Life online in the late-nineteen-nineties was fluid. I could be anyone, i could talk to anyone, argue any point of view. They called it the "information superhighway" then and I was working with 'street kids'. My frustration as a youth worker then was that the only people youth seemed to meet online were predators or or pedophiles. The people who care most about youth where NOT the early adopters of the Internet.
Savvy web users have known the addictive popularity of reaction videos for quite some time, not always in the name of constructive causes, but in the wake of the Amanda Todd tragedy, the Fine Brothers decided to put this knowledge to good use by filming a reaction video of their own.
And right on cue after that last post, here's another reason to be concerned about this recent trend of outing bad behaviour online, this time right here in Canada. Turns out some teens are mad at their teachers. Um, this is news? Apparently, yes.
In the sobering wake of Amanda Todd's tragic story, it's unsurprising and yet every bit as disturbing that kids are still taunting their peers online in some pretty destructive and brutal ways.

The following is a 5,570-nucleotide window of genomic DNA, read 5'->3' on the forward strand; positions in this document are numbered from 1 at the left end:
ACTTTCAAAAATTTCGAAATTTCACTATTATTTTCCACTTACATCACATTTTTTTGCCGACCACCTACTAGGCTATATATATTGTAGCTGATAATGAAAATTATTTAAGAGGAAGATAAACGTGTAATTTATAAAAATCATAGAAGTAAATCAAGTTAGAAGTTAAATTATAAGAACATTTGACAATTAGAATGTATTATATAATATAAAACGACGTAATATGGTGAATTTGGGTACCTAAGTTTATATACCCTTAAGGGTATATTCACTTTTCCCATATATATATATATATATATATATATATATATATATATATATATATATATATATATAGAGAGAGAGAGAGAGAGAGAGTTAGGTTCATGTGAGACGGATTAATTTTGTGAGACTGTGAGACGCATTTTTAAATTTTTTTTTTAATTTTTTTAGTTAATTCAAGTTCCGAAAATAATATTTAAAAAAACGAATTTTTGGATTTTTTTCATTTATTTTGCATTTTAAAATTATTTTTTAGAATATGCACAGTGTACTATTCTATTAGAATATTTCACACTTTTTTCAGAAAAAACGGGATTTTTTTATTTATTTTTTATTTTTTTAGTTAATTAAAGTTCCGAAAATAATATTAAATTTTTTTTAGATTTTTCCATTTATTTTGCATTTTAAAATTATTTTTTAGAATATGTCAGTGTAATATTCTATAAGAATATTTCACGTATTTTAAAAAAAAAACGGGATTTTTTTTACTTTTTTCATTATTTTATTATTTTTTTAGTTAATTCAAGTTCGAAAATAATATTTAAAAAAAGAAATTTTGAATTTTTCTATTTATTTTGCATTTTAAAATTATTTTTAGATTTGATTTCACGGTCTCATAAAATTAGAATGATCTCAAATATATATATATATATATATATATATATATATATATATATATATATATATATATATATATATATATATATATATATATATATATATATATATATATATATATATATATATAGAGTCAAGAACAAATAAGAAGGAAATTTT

Since this could be the last blog post for the foreseeable future, I thought it might be a place to drop those smaller stories about Facebook that pop up now and again, stories which on their own are not quite deep enough for a full blog post, but might be interesting to readers presented as a kind of odds and ends thing.
In case anyone missed it, a letter from a father to his teenage son went pretty viral recently, and is worth a read. The backstory: while trying to fix his son's virus-ridden computer, a father noticed his son's browsing history on Chrome contained a lot of porn.
All too often, stories about kids on Facebook tend toward the gloomy and the disapproving. And that's all well and good when, for example, we hear stories about a single 6th Grader being harassed by 57 classmates via the social network. So, that's 58 kids interacting on a platform they're not allowed to sign up for. Hmmmm.
Well, here's an interesting new angle to the whole topic of cyberbullying and online harassment. The state of North Carolina has passed a law, the School Violence Protection Law of 2012, that criminalizes the online "intimidation" or "torment" of teachers.
More from the UK. This time: pornography. Something we haven't actually talked about a great deal in this blog. And we don't mean child porn, here, but the regular internet…
SOLOS has always had a focus on youth, and given their particular vulnerability in the face of technology we've barely had time to assimilate, rightly so. But another group who…